Physicists explore Rutherford Appleton Laboratory

On 16 January, Block 4 and 5 physicists visited the Appleton Rutherford Laboratory. The day really gave an insight in to life at the lab, and for those of us considering science as a career it was very enlightening. We looked at the huge neutron microscope, the cryogenics labs, the space centre and the computer data rooms. It was a freezing cold morning but everyone was buzzing with excitement. This lab is one of the top science labs in the UK and we were allowed to spend the day exploring it.

In the visitors’ centre we enjoyed using plasma balls, model hydrogen cars, lasers and microscopes. Then we were split into groups to look around the site with a tour guide. We were taken to the ISIS neutron microscope, where they look at the structure of objects, from ancient artifacts to the minute structure of crystals.

We were also treated to a talk on the electromagnetic spectrum run by charity Science Oxford. The talk was really interesting, focusing on how visible light can help us tell what elements make up stars (by the colors of the rays they give off), and how sun cream works. We used a thermal imaging camera which used infrared to find out our body temperatures. There are some igneous applications of infrared, such as seeing stars and planets that are in a dust cloud and so cannot be seen by visible light.

We also looked at the Space Centre (ISIC), which can control two satellites and is one of the main space centres in the UK; the 3D projector, where an image of a satellite can be created and people can walk through it and look at it; and their spark room, where ideas for new space-based companies are produced. This room also had a state of the art touch screen table which was awesome.

After lunch my group visited the cryogenics laboratory, where we explored all the uses of super cool material, such as really steady space images and super conductors.  Other groups looked at the banks of computers in the storage rooms. The Rutherford Appleton Laboratory is the main centre in the UK which receives information from the Large Hadron Collider in Switzerland. This takes a huge amount of memory (along with the information produced by the labs themselves) and so the computer centre is huge.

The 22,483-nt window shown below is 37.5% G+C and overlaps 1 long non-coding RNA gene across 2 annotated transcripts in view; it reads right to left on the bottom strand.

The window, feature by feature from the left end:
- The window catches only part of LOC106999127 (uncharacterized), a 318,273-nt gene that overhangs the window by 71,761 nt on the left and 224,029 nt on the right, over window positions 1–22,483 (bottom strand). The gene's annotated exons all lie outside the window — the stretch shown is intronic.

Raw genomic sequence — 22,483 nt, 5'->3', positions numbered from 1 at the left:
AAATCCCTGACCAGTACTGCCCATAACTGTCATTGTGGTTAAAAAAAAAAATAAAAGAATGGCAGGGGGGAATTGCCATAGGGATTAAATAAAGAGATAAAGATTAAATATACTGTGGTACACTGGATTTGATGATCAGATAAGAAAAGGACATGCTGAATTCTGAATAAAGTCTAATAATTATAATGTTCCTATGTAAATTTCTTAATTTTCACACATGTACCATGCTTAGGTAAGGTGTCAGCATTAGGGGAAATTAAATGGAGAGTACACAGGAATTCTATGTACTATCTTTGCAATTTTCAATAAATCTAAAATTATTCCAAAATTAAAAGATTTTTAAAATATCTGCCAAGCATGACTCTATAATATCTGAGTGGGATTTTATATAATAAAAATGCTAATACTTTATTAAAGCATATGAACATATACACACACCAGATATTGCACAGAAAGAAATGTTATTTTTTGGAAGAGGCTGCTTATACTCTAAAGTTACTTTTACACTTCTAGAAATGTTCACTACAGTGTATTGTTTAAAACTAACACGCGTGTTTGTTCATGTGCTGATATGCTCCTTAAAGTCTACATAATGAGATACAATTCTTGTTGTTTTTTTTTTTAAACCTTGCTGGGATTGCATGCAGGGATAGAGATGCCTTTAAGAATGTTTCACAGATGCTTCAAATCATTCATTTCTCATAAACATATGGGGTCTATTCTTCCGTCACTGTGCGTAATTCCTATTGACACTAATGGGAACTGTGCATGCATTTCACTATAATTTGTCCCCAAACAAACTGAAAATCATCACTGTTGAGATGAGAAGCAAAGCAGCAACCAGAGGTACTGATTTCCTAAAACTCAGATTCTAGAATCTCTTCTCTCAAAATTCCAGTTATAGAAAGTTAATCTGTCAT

After we had finished the tours for the day there was a fantastic display using liquid nitrogen where batteries, phones, flowers and balloons were all frozen. However, at minus 196 degrees Celsius it would not be something I would want to do at home!

Overall the day was awesome. Thanks to Tobias we were given a real treat of being allowed to look around one of the top labs in the UK and it made things we had learnt in lessons seem more relevant to the real technological advances in the real world!

By Juliette Perry, Block 5

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Bedales School is one of the UK’s top independent private co-education boarding schools. Bedales comprises three schools situated in Steep, near Petersfield, Hampshire: Dunannie (ages 3–8), Dunhurst (ages 8–13) and Bedales itself (ages 13–18). Established in 1893 Bedales School puts emphasis on the Arts, Sciences, voluntary service, pastoral care, and listening to students’ views. Bedales is acclaimed for its drama, theatre, art and music. The Headmaster is Keith Budge.

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